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The Post-War Era in Nigeria and the Resilience of Igbo Communal System

Lawrence Okwuosa, Chinyere T. Nwaoga, Favour Uroko


The Igbo people survived a civil war that raged between 1967 and 1970 and that devastated their land and reduced their population because of more than three million deaths. They were confronted with the challenges of beginning life afresh from scratch with almost nothing. Since then, they have allegedly been marginalised on a continuous basis by the Nigerian government. This notwithstanding the people with their communal spirit, which saw them through the civil war, have continued to cement their survival resolve in the post-war era. The aim of this article was to study the Igbo communal system as the bedrock of Igbo progress, especially in the past 50 years and recommends it as the basic principle of Igbo survival in Nigeria. It considers Igbo communal spirit as a veritable panacea against the recent agitations for secession by the people as that would guarantee Igbo people an ample space to operate in Nigeria. The methodology used in this article is a qualitative phenomenological method. This was carried out by interviewing some members of Igbo society, observing and interpreting events in Igbo society and as documented in literatures. It was found that Igbo people have really done well for themselves despite the seeming marginalisation by sticking to their resilient spirit. This study concluded that instead of seeking for independence from Nigeria, the Igbo people need to be mindful of their resilient communal spirit and reinforce it in all spheres of life. This would make them more relevant in the country’s affairs than they are currently.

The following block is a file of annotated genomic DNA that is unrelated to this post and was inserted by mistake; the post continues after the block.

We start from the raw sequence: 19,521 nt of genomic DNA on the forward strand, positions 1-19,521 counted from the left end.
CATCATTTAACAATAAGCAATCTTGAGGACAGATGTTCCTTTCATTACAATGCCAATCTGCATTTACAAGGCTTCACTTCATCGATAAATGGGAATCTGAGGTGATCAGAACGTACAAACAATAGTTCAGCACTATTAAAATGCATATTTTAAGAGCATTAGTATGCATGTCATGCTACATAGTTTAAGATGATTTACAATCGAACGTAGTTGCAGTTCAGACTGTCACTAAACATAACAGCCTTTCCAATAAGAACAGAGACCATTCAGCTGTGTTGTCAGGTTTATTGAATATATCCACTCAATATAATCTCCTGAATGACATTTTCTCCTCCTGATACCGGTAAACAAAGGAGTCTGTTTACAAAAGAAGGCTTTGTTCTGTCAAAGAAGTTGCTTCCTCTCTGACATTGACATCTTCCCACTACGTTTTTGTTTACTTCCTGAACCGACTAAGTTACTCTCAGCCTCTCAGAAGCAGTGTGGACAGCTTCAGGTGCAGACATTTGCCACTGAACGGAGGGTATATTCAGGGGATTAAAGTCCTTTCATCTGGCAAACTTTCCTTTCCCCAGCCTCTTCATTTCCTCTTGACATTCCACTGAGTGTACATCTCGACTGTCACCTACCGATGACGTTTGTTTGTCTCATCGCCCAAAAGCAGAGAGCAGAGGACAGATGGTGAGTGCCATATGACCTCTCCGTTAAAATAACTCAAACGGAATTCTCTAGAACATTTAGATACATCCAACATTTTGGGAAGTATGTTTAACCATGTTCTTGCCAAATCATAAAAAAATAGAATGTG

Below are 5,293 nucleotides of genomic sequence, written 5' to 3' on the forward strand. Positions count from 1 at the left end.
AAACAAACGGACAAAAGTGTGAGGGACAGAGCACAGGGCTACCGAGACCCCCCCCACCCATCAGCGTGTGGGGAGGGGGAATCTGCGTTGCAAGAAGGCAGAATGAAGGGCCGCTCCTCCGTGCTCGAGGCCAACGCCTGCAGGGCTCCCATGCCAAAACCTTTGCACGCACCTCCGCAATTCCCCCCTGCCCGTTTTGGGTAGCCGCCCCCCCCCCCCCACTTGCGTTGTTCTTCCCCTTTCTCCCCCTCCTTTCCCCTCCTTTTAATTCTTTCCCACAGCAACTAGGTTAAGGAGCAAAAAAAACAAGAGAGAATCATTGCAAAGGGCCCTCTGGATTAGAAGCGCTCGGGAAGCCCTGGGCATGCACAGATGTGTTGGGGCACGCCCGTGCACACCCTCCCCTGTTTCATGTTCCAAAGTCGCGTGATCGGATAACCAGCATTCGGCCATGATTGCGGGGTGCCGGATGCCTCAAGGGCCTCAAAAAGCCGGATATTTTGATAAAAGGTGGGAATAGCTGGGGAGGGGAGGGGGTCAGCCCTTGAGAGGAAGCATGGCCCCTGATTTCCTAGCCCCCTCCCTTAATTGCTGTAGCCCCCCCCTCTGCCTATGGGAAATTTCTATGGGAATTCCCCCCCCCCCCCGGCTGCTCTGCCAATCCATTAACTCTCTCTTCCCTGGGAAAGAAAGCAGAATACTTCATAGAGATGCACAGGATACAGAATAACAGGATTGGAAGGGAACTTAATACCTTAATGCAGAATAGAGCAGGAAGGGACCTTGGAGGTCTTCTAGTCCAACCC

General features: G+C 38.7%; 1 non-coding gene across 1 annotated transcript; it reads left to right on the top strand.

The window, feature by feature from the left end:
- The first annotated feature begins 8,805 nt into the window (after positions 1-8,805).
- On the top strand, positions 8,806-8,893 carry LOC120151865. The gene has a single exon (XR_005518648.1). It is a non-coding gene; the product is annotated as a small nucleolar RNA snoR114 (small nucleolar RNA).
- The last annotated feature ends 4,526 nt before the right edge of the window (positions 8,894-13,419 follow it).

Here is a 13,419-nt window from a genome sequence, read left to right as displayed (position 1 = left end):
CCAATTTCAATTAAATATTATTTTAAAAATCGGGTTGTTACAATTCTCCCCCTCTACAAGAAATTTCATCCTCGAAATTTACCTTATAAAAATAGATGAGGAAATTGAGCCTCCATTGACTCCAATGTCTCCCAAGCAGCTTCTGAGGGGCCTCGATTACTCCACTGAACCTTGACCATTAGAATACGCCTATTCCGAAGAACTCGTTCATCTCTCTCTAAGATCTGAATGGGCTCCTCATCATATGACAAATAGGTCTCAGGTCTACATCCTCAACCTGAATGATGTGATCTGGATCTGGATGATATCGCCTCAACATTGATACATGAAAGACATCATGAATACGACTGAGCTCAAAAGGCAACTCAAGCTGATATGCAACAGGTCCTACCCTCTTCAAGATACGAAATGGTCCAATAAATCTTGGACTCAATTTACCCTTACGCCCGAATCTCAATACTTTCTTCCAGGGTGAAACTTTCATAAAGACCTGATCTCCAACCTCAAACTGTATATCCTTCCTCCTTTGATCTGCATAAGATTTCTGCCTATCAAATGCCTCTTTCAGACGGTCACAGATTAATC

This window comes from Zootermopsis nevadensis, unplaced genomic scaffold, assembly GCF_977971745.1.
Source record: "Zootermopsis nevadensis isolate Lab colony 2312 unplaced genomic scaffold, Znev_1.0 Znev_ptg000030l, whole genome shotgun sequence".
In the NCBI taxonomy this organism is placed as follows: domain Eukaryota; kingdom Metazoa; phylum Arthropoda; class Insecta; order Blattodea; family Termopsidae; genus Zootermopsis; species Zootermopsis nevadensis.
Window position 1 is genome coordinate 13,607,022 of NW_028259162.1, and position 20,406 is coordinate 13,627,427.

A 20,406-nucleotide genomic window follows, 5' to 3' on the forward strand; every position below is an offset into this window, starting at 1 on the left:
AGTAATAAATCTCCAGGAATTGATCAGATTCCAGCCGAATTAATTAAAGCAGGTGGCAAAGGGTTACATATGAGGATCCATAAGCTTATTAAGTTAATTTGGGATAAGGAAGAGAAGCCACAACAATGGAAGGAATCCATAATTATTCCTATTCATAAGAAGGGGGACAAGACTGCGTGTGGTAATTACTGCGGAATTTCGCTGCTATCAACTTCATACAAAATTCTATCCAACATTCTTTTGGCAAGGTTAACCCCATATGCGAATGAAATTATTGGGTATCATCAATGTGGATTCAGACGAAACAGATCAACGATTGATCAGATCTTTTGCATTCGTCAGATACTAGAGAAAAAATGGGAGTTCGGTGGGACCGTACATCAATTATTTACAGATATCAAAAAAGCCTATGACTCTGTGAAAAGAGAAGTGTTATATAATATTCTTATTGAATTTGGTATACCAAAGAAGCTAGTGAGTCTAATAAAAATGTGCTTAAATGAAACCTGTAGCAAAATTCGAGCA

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Biafran War Database.
Editor: Azuka Nzegwu.

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